Curry Laksa, and Cooking without Water

Yesterday I cooked without water. Well, not completely without water, but with trickles from the faucet. When the trickles eventually stopped, I used purified stuff from the water cooler in our living room. To rinse food, boil noodles, wash dishes, everything. Trickles.

See, Jacob and I live in a brand new apartment, so new that construction hasn't even stopped. Anyone who has visited Beijing (or China) in the past 10 years will know that the entire city (and country) is over-dosing on construction. In order to clean up the air for the Olympics, the government had mandated that all construction projects stop by June 1. Well, that deadlines has now been pushed back to July 1. And I'm annoyed not only because the air is still dusty, but also because we get periodic electricity and water outages, both announced an unannounced.

According to a notice in the "lobby", the water outage was supposed to occur between 10pm and 6am. Fine, I thought. We go out to a bar at night, come back late, and try not to use the bathroom 'til morning. Then the water stops in the middle of the afternoon. Not very convenient when you're making curry laksa. Laksa paste, bird's eye chilli seeds, and raw shrimp juice are not things you want to leave unwashed from your hands.

Thank goodness for the purified water, though I did feel a small amount of guilt.

There are many kinds of laksas, a noodle dish of Chinese-Malay origin, though the two most commonly known are curry laksa and assam laksa.  Today I was in the mood for a curry laksa, mostly because I had coconut milk on hand and not tamarind juice. (My dish was made with shrimp, but prawns are more common.) I was so happy slurping the noodles that I barely noticed the water coming back on, sputtering spurts, but who am I to complain? It meant that my laksa-infused dishes wouldn't be sitting in the sink until morning.


Curry Laksa

Serves 2

1 small bunch bean sprouts

2 tablespoons peanut oil

5 or 6 tofu puffs, sliced into thirds

1/4 lb of shrimp, cleaned (peeling optional)

1/2 pack rice vermicelli noodles

3/4 cup curry laksa paste

1 1/2 cups coconut milk

Salt to taste

2 bird's eye chillis, thinly sliced

2 lime wedges

In a small pot, blanch bean spouts and set aside. (Save water for cooking vermicelli.)

In a hot wok or large skillet, stir-fry tofu puffs in oil for 1 to 2 minutes. Add shrimp and lightly sauté until cooked, about 5 minutes. Remove tofu puffs and shrimp and set aside.

Add laksa paste and stir-fry for 2 minutes. Add coconut milk, stir to combine, and bring to a boil. Reduce heat and simmer for 7 to 8 minutes.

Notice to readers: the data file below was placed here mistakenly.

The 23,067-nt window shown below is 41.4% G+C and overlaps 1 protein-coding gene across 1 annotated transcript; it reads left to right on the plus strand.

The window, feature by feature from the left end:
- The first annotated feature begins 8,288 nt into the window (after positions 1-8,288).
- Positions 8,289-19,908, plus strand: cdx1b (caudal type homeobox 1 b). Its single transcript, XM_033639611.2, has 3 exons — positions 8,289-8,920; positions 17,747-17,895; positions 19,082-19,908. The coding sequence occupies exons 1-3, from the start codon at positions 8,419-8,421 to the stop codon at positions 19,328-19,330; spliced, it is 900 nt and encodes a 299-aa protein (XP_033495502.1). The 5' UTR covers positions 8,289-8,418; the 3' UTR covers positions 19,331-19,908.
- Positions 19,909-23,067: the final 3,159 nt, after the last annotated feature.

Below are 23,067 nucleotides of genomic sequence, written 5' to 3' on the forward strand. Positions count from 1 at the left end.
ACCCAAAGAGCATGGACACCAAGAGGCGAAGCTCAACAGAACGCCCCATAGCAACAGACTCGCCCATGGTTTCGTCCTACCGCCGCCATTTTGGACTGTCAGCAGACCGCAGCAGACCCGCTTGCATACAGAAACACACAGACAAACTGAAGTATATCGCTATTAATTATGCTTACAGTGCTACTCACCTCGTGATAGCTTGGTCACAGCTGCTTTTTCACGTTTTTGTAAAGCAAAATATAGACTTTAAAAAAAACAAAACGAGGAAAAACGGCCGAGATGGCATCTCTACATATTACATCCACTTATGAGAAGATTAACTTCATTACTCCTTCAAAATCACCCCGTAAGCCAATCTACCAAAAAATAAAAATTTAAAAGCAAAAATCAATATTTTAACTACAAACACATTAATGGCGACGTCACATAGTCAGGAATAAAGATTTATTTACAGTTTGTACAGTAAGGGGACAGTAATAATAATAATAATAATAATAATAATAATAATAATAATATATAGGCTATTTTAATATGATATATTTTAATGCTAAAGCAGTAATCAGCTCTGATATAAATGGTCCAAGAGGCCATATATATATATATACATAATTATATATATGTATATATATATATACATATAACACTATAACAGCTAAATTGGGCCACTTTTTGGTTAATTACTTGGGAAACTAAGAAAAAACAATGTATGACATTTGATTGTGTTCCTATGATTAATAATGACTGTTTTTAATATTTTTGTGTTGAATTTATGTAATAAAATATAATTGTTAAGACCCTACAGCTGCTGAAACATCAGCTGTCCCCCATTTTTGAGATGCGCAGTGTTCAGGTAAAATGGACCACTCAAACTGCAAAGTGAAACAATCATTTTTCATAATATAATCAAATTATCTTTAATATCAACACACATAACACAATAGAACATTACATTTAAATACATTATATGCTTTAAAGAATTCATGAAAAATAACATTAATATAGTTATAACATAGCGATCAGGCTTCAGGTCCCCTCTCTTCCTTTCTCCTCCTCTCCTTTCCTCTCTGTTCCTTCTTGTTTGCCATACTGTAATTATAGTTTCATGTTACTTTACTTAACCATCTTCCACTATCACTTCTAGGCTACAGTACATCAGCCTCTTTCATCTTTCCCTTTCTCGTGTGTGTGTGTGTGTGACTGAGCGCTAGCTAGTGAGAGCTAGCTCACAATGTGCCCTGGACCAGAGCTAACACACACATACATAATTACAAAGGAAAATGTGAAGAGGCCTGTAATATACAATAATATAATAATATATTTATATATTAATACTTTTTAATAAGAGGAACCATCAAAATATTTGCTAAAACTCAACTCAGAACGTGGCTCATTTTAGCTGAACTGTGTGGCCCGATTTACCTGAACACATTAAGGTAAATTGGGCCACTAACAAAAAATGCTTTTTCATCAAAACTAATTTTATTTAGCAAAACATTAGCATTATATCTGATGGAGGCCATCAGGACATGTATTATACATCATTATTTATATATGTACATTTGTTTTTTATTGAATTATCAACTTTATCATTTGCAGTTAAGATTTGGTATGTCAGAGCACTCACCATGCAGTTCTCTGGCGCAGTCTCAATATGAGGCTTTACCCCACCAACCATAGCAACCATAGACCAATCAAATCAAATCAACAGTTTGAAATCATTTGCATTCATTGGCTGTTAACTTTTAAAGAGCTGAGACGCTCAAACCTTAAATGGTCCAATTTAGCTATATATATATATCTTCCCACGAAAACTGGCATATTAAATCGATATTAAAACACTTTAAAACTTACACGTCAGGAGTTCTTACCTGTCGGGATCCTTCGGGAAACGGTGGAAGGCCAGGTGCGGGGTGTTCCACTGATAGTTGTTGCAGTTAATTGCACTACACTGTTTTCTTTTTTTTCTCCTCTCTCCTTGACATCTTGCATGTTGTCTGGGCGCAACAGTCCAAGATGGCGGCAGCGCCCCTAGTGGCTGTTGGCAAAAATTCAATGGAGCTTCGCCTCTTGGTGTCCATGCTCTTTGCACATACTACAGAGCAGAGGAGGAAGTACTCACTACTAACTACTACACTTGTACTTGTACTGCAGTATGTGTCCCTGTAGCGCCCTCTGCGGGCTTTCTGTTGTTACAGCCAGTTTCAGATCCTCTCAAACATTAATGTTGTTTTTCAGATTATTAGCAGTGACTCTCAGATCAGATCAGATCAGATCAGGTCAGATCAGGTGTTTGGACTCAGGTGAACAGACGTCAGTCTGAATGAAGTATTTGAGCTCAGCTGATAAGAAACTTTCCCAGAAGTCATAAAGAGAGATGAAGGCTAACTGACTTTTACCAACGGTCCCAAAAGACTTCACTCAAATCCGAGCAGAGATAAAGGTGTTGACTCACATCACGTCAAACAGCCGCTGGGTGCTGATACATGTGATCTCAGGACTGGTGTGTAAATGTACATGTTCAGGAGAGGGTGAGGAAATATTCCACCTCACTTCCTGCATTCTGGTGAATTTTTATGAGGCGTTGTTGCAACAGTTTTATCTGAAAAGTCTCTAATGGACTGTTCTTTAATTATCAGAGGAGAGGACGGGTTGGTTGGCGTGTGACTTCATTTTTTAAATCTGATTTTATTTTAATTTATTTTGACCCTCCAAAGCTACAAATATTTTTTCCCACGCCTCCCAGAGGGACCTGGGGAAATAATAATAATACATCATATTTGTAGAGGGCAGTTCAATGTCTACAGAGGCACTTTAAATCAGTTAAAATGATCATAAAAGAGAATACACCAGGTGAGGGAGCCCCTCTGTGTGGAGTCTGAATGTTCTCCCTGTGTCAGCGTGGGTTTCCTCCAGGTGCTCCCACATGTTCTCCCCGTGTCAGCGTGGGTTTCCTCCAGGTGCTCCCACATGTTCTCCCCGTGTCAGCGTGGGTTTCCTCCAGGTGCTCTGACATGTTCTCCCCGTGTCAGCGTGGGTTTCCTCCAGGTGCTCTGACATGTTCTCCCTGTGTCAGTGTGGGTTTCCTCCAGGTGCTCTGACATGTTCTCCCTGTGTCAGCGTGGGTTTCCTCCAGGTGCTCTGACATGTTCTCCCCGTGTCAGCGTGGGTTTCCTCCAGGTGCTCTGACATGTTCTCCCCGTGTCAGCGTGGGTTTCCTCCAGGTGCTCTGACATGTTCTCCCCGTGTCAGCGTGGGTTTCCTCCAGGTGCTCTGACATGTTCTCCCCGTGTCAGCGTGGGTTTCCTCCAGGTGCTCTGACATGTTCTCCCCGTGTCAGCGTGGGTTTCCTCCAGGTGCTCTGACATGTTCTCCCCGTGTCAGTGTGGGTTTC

Meanwhile, bring the pot of water to boil again. Cook rice vermicelli according to package instructions.

Salt laksa curry to taste. Return tofu and shrimp to the wok/pan, cook for another 1 to 2 minutes. Divide vermicelli into individual bowls and top with laksa mixture. Garnish with bean sprouts and sliced chillis on top and lime wedge on the side.

Hunan-Style Braised Fried Tofu

When it comes to tofu, the choices that usually come to mind are soft, firm, or extra firm blocks. Of course, there are many other kinds of tofu, a product of curdled soy milk, just waiting to be eaten. Fermented tofu, fried tofu, frozen tofu, smoked tofu, tofu skin, and flavored tofu all have their own uses, which will be covered here in another time. Fried tofu, though, is what I've been experimenting with. My local markets carry a variety that includes triangles, tofu ends, and tofu puffs (more cubed shaped.)

This quick and fiery Hunan-style dish is made by braising pre-fried tofu puffs (豆泡 dòupào) in stock. Slicing the puffs in half or thirds, depending on the size, allow more sauce to be absorbed. I used 3 dried chillis in my version, but you can always tone down the spiciness.

Hunan-Style Braised Fried Tofu Adapted from Saveur

Serves 4

1 tablespoon peanut oil 3 cloves garlic, minced 1 1" piece ginger, peeled and minced 2 cups chicken stock 1 tablespoon dark soy sauce 1⁄2 lb. deep-fried tofu puffs, cut into 1⁄2-inch thick slices 2 to 3 dried chillis, stemmed and halved length-wise 7 Chinese chives scallions, green parts only, cut into 2-inch pieces 1 tsp. cornstarch mixed with 2 tsp. cold water

Heat oil in a wok over medium-high heat. Stir-fry garlic and ginger in the wok until fragrant, about 1 minute. Add chicken stock and bring to a boil, then add soy sauce, tofu, and chillis. Reduce heat to medium, and simmer until sauce is slightly thickened, about 6 to 7 minutes. Add chives, toss to mix, and cook another 30 seconds. Add cornstarch mixture and stir gently until sauce has thickened, about 1 minute. Transfer to a plate or large shallow bowl and serve immediately.